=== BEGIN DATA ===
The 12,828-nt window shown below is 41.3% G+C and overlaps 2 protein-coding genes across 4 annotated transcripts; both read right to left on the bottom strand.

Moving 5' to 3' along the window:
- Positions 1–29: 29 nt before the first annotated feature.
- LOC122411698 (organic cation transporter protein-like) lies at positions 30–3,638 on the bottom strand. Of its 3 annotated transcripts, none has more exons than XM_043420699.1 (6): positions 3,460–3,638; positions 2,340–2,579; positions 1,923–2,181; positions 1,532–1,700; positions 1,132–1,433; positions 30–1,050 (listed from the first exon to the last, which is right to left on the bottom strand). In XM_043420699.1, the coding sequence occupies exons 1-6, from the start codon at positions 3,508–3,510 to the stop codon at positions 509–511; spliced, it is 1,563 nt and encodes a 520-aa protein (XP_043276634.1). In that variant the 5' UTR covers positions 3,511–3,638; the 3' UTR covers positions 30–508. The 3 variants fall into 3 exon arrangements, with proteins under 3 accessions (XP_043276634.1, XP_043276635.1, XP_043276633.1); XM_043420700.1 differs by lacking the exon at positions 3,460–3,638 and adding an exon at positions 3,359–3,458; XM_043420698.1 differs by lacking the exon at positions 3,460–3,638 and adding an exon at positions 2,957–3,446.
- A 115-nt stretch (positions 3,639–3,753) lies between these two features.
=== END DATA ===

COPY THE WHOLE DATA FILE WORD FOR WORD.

The 12,828-nt window shown below is 41.3% G+C and overlaps 2 protein-coding genes across 4 annotated transcripts; both read right to left on the bottom strand.

Moving 5' to 3' along the window:
- Positions 1–29: 29 nt before the first annotated feature.
- LOC122411698 (organic cation transporter protein-like) lies at positions 30–3,638 on the bottom strand. Of its 3 annotated transcripts, none has more exons than XM_043420699.1 (6): positions 3,460–3,638; positions 2,340–2,579; positions 1,923–2,181; positions 1,532–1,700; positions 1,132–1,433; positions 30–1,050 (listed from the first exon to the last, which is right to left on the bottom strand). In XM_043420699.1, the coding sequence occupies exons 1-6, from the start codon at positions 3,508–3,510 to the stop codon at positions 509–511; spliced, it is 1,563 nt and encodes a 520-aa protein (XP_043276634.1). In that variant the 5' UTR covers positions 3,511–3,638; the 3' UTR covers positions 30–508. The 3 variants fall into 3 exon arrangements, with proteins under 3 accessions (XP_043276634.1, XP_043276635.1, XP_043276633.1); XM_043420700.1 differs by lacking the exon at positions 3,460–3,638 and adding an exon at positions 3,359–3,458; XM_043420698.1 differs by lacking the exon at positions 3,460–3,638 and adding an exon at positions 2,957–3,446.
- A 115-nt stretch (positions 3,639–3,753) lies between these two features.